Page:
Christmas trees may be harder to find than usual.
Extreme weather events like wildfires, droughts and floods have made this an especially challenging season for growers. Such events are driven by climate change and could become more common as the Earth warms.
“The great majority of our artificial Christmas trees are manufactured in China, and Christmas trees and pretty much every other consumer good is languishing either out at sea or hasn’t shipped yet,” Warner explains.
Experts expect the bottleneck at U.S. ports is to get even worse during the holiday season, exacerbated by Americans’ online shopping.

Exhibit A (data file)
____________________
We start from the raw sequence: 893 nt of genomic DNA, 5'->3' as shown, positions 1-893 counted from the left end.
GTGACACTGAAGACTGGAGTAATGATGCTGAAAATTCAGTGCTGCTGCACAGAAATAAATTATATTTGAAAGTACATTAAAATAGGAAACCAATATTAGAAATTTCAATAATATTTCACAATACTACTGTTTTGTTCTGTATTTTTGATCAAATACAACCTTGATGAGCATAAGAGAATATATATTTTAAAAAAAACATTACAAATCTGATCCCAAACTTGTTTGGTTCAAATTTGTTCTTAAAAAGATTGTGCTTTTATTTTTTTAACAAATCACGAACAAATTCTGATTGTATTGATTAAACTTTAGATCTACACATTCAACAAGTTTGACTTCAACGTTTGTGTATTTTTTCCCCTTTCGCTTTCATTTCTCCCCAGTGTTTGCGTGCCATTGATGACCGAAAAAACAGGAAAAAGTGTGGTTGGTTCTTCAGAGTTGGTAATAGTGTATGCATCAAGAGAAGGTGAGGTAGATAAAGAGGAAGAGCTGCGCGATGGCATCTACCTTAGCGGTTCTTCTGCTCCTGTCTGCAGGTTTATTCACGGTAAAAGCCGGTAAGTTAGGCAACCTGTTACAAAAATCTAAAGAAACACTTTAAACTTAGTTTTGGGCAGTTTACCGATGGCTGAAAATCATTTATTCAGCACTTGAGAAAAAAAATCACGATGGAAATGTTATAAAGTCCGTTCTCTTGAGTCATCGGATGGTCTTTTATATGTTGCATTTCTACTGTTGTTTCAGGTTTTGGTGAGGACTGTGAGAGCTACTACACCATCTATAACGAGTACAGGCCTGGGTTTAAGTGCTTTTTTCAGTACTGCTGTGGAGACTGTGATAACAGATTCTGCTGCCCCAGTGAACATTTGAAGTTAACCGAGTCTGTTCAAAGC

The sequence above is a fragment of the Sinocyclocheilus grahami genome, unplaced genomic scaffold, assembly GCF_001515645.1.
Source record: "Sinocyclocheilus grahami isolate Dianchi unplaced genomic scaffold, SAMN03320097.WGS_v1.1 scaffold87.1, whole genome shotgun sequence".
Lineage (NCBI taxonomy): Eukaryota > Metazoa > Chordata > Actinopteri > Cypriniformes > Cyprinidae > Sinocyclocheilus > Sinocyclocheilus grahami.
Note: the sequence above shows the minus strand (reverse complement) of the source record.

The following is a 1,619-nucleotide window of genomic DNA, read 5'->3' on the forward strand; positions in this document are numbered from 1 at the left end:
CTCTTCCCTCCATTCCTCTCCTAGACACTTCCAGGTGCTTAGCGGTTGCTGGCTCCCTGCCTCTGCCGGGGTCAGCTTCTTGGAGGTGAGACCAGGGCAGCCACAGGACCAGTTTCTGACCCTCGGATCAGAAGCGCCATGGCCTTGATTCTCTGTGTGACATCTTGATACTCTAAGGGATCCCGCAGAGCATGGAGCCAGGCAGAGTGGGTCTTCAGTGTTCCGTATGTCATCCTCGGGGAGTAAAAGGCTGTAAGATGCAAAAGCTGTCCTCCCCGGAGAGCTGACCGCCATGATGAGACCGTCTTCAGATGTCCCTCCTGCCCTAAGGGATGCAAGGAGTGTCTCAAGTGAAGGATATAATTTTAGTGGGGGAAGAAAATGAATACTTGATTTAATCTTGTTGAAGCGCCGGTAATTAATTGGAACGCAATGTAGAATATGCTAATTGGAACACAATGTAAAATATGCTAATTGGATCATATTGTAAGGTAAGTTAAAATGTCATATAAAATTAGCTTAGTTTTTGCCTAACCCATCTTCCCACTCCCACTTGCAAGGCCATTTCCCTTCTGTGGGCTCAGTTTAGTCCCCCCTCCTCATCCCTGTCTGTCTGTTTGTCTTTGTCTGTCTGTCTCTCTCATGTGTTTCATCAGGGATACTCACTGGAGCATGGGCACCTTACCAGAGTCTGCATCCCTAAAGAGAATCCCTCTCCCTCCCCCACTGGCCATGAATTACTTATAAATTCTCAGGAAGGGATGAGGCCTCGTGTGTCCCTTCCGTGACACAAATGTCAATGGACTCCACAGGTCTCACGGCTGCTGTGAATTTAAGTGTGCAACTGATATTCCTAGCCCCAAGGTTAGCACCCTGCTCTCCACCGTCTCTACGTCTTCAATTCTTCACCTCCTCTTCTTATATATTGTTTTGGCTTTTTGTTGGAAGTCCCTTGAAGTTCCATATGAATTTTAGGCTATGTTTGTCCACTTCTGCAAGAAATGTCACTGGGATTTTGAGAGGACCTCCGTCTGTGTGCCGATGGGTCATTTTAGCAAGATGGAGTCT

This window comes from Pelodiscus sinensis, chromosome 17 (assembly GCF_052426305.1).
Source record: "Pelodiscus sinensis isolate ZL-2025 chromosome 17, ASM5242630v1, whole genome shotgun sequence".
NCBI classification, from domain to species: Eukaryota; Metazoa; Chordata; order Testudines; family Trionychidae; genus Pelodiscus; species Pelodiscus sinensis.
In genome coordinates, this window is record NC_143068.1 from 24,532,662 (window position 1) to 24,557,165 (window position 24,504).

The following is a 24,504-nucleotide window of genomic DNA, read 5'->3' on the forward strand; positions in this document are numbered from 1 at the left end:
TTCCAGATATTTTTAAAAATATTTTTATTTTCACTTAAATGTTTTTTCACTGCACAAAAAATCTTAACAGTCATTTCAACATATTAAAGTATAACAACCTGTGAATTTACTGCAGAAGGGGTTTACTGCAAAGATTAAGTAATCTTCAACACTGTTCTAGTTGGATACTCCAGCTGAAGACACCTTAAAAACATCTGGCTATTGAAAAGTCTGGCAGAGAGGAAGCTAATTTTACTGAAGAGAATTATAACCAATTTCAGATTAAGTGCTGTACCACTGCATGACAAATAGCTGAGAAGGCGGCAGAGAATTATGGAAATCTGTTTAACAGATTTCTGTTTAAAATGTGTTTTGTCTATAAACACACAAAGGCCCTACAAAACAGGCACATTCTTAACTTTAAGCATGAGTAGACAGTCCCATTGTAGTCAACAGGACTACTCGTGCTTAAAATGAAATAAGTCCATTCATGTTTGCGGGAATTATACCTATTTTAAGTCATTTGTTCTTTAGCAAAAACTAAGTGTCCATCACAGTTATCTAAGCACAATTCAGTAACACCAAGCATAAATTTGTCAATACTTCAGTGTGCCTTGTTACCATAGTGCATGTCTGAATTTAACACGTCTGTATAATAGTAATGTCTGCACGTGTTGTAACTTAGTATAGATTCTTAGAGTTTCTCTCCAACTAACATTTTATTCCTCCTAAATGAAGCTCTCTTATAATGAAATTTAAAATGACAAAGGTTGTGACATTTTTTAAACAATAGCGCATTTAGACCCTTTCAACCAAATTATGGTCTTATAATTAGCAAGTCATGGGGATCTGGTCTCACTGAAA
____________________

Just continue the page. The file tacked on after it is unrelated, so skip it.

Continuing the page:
All of this means that you can expect to pay at least 20% more for your Tannenbaum, whether real or artificial.
After all, there are many other sources of Yuletide joy — especially this season, with vaccinations making it safer for people to travel and gather.
“This year, I think people will be able to celebrate Christmas with their families again and with their friends, and no one is going to notice if you don’t have that very, very perfect Christmas tree,” Warner says. “Really, there are no such thing as bad Christmas trees — they’re all beautiful.”